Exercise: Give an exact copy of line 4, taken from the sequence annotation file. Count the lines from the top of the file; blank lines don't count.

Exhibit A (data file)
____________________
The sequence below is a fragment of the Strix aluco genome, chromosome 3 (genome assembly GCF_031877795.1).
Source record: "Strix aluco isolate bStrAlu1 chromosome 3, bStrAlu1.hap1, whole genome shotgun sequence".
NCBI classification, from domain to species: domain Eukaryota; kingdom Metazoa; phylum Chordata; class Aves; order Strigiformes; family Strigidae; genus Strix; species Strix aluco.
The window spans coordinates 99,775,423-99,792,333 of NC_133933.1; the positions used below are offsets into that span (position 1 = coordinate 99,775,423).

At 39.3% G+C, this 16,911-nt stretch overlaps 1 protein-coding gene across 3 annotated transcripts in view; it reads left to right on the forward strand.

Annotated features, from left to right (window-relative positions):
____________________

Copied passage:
The window spans coordinates 99,775,423-99,792,333 of NC_133933.1; the positions used below are offsets into that span (position 1 = coordinate 99,775,423).